AFM cantilever structure revisited – improving AFM imaging speed through unconventional cantilever design

G.E. Fantner, N. Hosseini, M. Neuenschwander, P. Swain, M. Penedo

Keywords: AFM cantilevers, self sensing, HS-AFM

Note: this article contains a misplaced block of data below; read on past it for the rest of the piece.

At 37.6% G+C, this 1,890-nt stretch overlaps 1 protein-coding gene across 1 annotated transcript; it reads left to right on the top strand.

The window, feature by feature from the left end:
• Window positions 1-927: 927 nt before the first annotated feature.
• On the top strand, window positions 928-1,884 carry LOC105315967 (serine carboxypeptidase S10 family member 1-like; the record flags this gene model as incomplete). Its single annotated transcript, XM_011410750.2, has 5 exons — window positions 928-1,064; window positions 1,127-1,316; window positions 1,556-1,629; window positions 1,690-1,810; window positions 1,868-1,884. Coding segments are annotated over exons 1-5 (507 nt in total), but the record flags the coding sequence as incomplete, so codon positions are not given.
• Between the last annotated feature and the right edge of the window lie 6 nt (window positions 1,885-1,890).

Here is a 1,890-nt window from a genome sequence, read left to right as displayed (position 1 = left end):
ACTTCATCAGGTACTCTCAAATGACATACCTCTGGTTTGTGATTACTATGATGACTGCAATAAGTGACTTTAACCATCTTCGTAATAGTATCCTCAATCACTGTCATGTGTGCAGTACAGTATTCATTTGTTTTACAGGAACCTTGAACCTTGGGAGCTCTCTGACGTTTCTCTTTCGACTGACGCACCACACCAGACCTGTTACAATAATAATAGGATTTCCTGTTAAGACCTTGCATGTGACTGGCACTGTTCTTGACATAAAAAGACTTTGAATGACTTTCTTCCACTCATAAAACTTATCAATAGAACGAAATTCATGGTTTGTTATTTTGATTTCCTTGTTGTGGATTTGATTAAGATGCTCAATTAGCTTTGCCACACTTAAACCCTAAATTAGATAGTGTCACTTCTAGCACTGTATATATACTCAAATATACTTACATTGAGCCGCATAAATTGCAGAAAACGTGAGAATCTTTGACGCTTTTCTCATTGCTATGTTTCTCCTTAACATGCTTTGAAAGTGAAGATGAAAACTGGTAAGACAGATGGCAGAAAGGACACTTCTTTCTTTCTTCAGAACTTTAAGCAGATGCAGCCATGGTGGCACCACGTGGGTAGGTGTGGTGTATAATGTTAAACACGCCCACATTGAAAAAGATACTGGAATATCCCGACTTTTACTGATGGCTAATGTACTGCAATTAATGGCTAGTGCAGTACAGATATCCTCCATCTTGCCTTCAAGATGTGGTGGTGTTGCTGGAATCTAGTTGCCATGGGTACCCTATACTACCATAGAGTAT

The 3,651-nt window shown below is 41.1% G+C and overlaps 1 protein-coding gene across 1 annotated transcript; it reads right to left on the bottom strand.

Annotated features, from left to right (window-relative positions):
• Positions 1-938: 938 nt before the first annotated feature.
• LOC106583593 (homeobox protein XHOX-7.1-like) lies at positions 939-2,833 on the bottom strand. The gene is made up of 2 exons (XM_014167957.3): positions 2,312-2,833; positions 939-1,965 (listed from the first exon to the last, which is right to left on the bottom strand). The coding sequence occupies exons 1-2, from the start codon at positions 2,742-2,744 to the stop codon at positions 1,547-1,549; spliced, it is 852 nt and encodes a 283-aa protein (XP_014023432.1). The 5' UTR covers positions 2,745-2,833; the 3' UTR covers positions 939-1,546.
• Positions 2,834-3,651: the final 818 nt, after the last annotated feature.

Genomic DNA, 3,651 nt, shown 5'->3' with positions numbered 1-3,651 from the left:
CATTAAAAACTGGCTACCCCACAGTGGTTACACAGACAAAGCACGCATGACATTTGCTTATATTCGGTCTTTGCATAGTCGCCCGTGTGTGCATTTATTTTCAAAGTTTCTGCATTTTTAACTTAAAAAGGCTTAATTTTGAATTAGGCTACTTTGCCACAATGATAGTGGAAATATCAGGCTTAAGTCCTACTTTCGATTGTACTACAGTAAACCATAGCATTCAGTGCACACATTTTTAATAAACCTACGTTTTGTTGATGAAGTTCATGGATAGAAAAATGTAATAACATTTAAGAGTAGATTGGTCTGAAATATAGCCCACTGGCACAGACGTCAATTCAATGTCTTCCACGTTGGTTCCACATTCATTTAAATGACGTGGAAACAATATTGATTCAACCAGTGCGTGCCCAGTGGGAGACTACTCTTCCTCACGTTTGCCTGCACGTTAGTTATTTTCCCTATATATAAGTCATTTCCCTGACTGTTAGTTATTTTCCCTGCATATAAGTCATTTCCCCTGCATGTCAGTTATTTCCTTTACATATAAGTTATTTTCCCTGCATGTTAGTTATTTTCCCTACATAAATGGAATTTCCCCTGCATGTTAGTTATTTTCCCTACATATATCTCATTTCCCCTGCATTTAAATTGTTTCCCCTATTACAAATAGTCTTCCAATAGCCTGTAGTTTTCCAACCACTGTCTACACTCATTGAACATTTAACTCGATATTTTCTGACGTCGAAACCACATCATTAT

Cantilevers are at the heart of the measurement in atomic force microscopy, yet their basic shape and material have barely changed since the inception of AFM. In this presentation I will discuss avenues through which AFM cantilevers can be adapted to better meet the requirements for next generation AFM applications. This includes high-speed AFM in liquids, high-speed AFM in air, self-sensing and self-actuating AFM as well as correlated AFM/SEM/FIB imaging. Traditionally, AFM cantilevers are made of typical microfabrication materials such as silicon or silicon nitride. While these materials are very well suited for microfabrication, they have similar mechanical properties and therefore restrict the available design space. Microfabrication compatible polymers, however, have storage- and loss-moduli orders of magnitude different than silicon and silicon nitride. Incorporating such polymers into the fabrication process of AFM cantilevers allows us to tune the static and dynamic properties of the cantilevers and optimize them for the respective applications. I will present our recently developed tri-layer microfabrication technology which incorporates semiconductor materials, ceramics, and polymers into one microfabrication process. The resulting cantilevers are faster, have integrated sensing and actuation electronics, are inherently fluid compatible, and can be coated with additional layers for AFM modes such as KPFM and MFM.